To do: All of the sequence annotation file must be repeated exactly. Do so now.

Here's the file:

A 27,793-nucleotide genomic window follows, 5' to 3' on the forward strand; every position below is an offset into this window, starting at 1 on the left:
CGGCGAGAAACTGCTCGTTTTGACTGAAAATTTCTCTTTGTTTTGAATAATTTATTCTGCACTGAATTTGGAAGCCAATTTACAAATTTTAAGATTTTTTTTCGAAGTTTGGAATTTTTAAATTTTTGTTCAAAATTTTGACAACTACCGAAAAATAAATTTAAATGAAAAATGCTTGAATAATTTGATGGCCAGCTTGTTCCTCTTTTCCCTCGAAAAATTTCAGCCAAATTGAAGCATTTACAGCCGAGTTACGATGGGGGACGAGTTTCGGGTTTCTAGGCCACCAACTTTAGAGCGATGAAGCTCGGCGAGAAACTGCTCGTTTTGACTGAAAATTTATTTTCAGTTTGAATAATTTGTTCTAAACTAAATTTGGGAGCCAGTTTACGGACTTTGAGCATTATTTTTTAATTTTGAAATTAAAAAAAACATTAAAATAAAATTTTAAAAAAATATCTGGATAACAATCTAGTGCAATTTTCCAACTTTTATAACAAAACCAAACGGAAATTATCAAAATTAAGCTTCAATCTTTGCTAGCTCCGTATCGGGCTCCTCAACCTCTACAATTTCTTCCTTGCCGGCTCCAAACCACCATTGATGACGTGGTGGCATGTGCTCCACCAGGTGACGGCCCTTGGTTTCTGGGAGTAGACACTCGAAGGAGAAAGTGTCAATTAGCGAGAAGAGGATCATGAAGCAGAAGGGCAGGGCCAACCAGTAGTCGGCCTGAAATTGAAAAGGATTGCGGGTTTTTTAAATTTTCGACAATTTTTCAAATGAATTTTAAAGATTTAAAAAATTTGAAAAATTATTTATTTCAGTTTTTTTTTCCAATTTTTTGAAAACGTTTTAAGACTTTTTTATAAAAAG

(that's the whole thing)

A 27,793-nucleotide genomic window follows, 5' to 3' on the forward strand; every position below is an offset into this window, starting at 1 on the left:
CGGCGAGAAACTGCTCGTTTTGACTGAAAATTTCTCTTTGTTTTGAATAATTTATTCTGCACTGAATTTGGAAGCCAATTTACAAATTTTAAGATTTTTTTTCGAAGTTTGGAATTTTTAAATTTTTGTTCAAAATTTTGACAACTACCGAAAAATAAATTTAAATGAAAAATGCTTGAATAATTTGATGGCCAGCTTGTTCCTCTTTTCCCTCGAAAAATTTCAGCCAAATTGAAGCATTTACAGCCGAGTTACGATGGGGGACGAGTTTCGGGTTTCTAGGCCACCAACTTTAGAGCGATGAAGCTCGGCGAGAAACTGCTCGTTTTGACTGAAAATTTATTTTCAGTTTGAATAATTTGTTCTAAACTAAATTTGGGAGCCAGTTTACGGACTTTGAGCATTATTTTTTAATTTTGAAATTAAAAAAAACATTAAAATAAAATTTTAAAAAAATATCTGGATAACAATCTAGTGCAATTTTCCAACTTTTATAACAAAACCAAACGGAAATTATCAAAATTAAGCTTCAATCTTTGCTAGCTCCGTATCGGGCTCCTCAACCTCTACAATTTCTTCCTTGCCGGCTCCAAACCACCATTGATGACGTGGTGGCATGTGCTCCACCAGGTGACGGCCCTTGGTTTCTGGGAGTAGACACTCGAAGGAGAAAGTGTCAATTAGCGAGAAGAGGATCATGAAGCAGAAGGGCAGGGCCAACCAGTAGTCGGCCTGAAATTGAAAAGGATTGCGGGTTTTTTAAATTTTCGACAATTTTTCAAATGAATTTTAAAGATTTAAAAAATTTGAAAAATTATTTATTTCAGTTTTTTTTTCCAATTTTTTGAAAACGTTTTAAGACTTTTTTATAAAAAG